How To Teach Your Child To Meditate

Meditation is increasingly being recognized as an essential life-skill for all ages.

If you’ve seen first-hand the transformative power of meditation in your own life, then you may be wondering how you can teach the same important skill to your children.

Meditation has many health benefits, and most of the positive effects it has in adults also applies to children. Studies have shown that kids who meditate are better focused and tend to perform better in school. Breath exercises and mindfulness techniques can also help to counteract attention disorders like ADHD, or mood disorders like depression.

Learn more about using meditation to improve focus and concentration.

In this post, we’ll talk about how to teach your child to meditate, beginning with a few simple tips and exercises.

Introducing Your Kids To Meditation

Firstly, it’s important to note that there is no right or wrong age for a child to start meditating. I have friends who start encouraging quiet time in their infants by playing relaxing meditation music, and continue to encourage the practice as their child grows.

Whatever age your children are, the most important consideration is to approach the topic on a level they can understand. Don’t assume that they’ll be able to sit quietly for 30 minutes without moving, or expect them to chant complicated sanskrit mantras.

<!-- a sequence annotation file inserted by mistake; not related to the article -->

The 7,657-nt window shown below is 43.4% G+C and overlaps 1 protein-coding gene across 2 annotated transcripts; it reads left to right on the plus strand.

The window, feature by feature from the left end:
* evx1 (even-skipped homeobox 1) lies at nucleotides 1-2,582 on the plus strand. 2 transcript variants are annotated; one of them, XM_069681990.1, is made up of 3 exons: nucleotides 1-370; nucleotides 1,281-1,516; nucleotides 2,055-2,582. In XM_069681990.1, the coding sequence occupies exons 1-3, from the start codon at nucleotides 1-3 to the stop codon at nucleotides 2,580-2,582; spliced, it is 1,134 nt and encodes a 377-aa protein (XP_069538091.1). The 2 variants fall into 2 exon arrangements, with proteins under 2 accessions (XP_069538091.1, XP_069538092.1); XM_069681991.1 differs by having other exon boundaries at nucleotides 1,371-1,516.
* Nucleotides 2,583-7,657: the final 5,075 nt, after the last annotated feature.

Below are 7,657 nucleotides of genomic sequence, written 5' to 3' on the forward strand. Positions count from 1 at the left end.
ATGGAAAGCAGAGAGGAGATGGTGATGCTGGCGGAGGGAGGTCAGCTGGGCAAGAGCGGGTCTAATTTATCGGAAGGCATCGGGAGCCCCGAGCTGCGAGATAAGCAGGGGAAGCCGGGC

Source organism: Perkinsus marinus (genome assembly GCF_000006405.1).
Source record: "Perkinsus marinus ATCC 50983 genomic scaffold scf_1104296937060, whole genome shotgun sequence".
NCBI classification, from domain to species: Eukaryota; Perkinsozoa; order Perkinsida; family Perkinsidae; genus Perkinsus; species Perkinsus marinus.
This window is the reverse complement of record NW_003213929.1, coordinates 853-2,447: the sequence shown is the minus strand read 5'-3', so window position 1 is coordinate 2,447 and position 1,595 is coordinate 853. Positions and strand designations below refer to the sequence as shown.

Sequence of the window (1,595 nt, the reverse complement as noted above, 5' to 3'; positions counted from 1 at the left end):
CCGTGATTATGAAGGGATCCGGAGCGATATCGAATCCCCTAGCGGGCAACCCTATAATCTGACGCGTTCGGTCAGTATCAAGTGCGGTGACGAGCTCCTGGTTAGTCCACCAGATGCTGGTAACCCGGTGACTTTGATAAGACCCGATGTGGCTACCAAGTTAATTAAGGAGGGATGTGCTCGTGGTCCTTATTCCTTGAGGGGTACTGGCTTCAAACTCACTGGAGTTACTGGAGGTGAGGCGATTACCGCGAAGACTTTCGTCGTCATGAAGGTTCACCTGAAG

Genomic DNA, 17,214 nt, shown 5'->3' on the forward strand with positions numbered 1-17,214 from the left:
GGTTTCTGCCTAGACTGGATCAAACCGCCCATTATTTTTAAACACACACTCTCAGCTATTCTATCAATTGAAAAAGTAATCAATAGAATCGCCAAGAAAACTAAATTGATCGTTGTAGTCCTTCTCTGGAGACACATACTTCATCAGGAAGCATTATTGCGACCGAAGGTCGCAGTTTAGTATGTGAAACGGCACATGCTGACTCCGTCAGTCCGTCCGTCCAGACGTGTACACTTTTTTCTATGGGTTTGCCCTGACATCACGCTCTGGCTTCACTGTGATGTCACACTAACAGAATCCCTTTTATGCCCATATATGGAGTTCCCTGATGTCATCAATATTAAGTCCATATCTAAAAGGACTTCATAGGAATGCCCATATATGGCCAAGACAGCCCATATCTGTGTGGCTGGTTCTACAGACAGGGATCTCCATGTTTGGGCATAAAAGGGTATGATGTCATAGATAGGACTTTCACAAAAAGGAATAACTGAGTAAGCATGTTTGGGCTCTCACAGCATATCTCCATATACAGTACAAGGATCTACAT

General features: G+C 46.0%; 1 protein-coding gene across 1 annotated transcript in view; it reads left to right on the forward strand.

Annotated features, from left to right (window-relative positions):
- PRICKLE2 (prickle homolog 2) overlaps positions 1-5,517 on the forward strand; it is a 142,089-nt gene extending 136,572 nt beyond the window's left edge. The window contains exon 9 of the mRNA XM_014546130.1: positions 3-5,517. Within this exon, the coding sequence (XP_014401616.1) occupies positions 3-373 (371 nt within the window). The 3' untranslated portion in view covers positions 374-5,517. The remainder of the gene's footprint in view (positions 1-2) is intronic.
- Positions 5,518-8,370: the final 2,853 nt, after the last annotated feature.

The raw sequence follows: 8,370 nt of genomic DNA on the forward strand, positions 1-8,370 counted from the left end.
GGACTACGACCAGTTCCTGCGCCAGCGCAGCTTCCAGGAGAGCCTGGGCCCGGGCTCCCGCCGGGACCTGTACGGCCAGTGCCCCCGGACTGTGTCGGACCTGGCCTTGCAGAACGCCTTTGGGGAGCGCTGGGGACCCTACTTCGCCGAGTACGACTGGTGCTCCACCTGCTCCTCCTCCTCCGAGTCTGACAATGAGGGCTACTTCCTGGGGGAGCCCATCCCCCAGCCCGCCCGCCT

Instead, make the practice fun, and begin with short periods. Make it clear that meditation is not a ‘time out’ or punishment of any sort, but instead try to treat it like a game.

For example, you might challenge your children to see who can count the most breaths, who can breathe the most slowly, or who can sit still for a full minute.

3 Tips To Get Your Children To Meditate

  1. Keep It Short. For most children, a few minutes is more than enough time to meditate. Even getting a young child to sit still for 5 minutes straight is a major accomplishment, so don’t worry if you can’t get them to meditate for more than a minute or two. Gradually, you can encourage them to lengthen the time they spend in meditation.
  2. Make It Fun. In whatever way you can, try to make the meditation a game. Use terms they can relate to. For example, whenever I work with children, I teach them ujjayi breath by telling them to try breathing like Darth Vader. By talking about it first, and being a little silly while getting them to practice (often with lots of giggles and laughter) I find most kids are excited to sit and breathe for a few minutes.
  3. Talk Them Through It. Lastly, remember that meditation is always easiest whenever you have a guide. Even many adults are easily distracted and can struggle to focus on their breath, so don’t expect your children to. Use a guided recording or talk them through the process yourself, using a calm, gentle voice. Try doing your own version of this easy guided meditation, simply narrating their breaths for them.

Learn more about getting started with meditation.

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